Writer, teacher, web publisher. (And chicken farmer.)

I'm a writer, web publisher and senior lecturer in the Journalism Department at the University of Massachusetts Amherst.

I teach Intro to Multimedia, Magazine Writing, and Entrepreneurial Journalism, along with two classes I developed, The First-Year Students Seminar for first-year students, and The Journalism Launchpad, a career development course for sophomores, juniors and seniors. 

I serve as advisor and teacher for Amherstwire, and as internship and career advisor for journalism students. I help people get jobs. My blog, The Journalism Launchpad, is full of job and internship tips and information for students about the business. 

In 2013, I was named Outstanding Teacher by the College of Social and Behavioral Sciences at UMass. What a kick it was to receive this honor.

I keep up with new developments by getting together with others who teach entrepreneurial journalism, including workshops and conferences. This academic year I am working as a Coleman Fellow,  a national program that seeks to improve entrepreneurial teaching outside of the business schools on college campuses around the country. For the past two years, I have attended a gathering of entrepreneurial teachers and practitioners hosted by Jeff Jarvis and Jeremy Caplan at City University of New York Graduate School of Journalism. 

In 2013, I was a fellow at the  Scripps Howard Journalism Entrepreneurship Institute, at the Cronkite School at Arizona State University. It was energizing to talk with pros like Mark Briggs, Jeff Jarvis and Dan Gillmor about building out courses in Entrepreneurial Journalism at UMass. I've also attended workshops in teaching and in journalistic entrepreneurship at the Poynter Institute.

Here's a little bit of what I learned. 

In my Entrepreneurial Journalism class, students develop their own information-based digital business and compete in a pitch competition at the end of the semester. It's part of our ongoing efforts in the UMass Journalism Department to teach the next generation of critical thinkers how to report, write and publish with courage and clarity, using text, digital images and sound to tell their stories, and social media to build their audiences. 

Amherstwire serves as a learning laboratory for students. They run the show, including everything from story assignment to working with Wordpress to understanding Google Analytics and the role of social media in both reporting and distributing our work. 

I'm particularly proud of The Journalism Launchpad course, which has helped dozens of students successfully manage their post-college transition, by providing resources, career advising and encouragement. This year, at least two thirds of the students who took this class in the spring ended up with jobs or internships in the field of journalism by the end of the summer.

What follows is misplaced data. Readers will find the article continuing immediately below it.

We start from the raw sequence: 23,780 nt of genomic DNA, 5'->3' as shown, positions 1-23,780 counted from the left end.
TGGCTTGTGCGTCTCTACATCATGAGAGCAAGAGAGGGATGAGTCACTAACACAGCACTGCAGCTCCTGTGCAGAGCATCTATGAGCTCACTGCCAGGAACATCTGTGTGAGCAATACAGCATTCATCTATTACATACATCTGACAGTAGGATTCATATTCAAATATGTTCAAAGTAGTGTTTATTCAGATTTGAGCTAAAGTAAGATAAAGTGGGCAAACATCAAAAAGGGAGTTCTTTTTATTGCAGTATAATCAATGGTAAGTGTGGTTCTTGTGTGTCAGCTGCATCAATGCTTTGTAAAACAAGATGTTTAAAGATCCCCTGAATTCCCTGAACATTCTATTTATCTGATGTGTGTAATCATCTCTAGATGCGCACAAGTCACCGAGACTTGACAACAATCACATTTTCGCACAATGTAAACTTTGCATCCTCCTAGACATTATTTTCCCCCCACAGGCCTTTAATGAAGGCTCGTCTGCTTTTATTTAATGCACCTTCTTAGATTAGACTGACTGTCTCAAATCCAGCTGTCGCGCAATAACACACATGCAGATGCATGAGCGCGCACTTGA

For more than two decades, I covered western Mass. as a correspondent and worked as a Sunday columnist for The Boston Globe and the Boston Globe Magazine. I've also written for many other publications on many topics, like  my love of Cape Cod  for Yankee Magazine. I wrote about a garden that uses mostly native plants up in Stowe, Vermont for  Design New England, and, more recently, about the redevelopment of an old department store into a boutique hotel in Pittsfield, Mass. 

Here's a piece I particularly enjoyed writing for The Boston Globe Travel Section about two artists' chapels in Southern France. Here's Me, Inc, for The Boston Globe Magazine, which tells why non-business school students are studying entrepreneurship. 

My piece about the challenges of getting broadband internet service in western Mass. appeared this year in the Boston Globe Op-Ed section.

I just found this Globe story in the wayback machine, about the transformation of a giant white pine in the hills of western Mass. into the mast of a then-100-year-old schooner in New Bedford. My neighbor Norman Hicks actually cut down that tree, and it was a lot of fun to spend time in a meadow along the Deerfield River, watching the craftsmen do their work. 

More recently, my Fiftyshift blog appeared on boston.com for two years. 

I'm not a professional photographer, but I often shoot photos to accompany my work. On a whim I entered a contest, and my photo led the New York Times Magazine slideshow, Front Yards Are the New Backyards. 

I thought this was pretty cool.

I live in western Massachusetts with my husband Dan and a remarkably charismatic flock of chickens: Barred Rocks and Araucanas. The longer I live with chickens the more I think everyone should have a few around.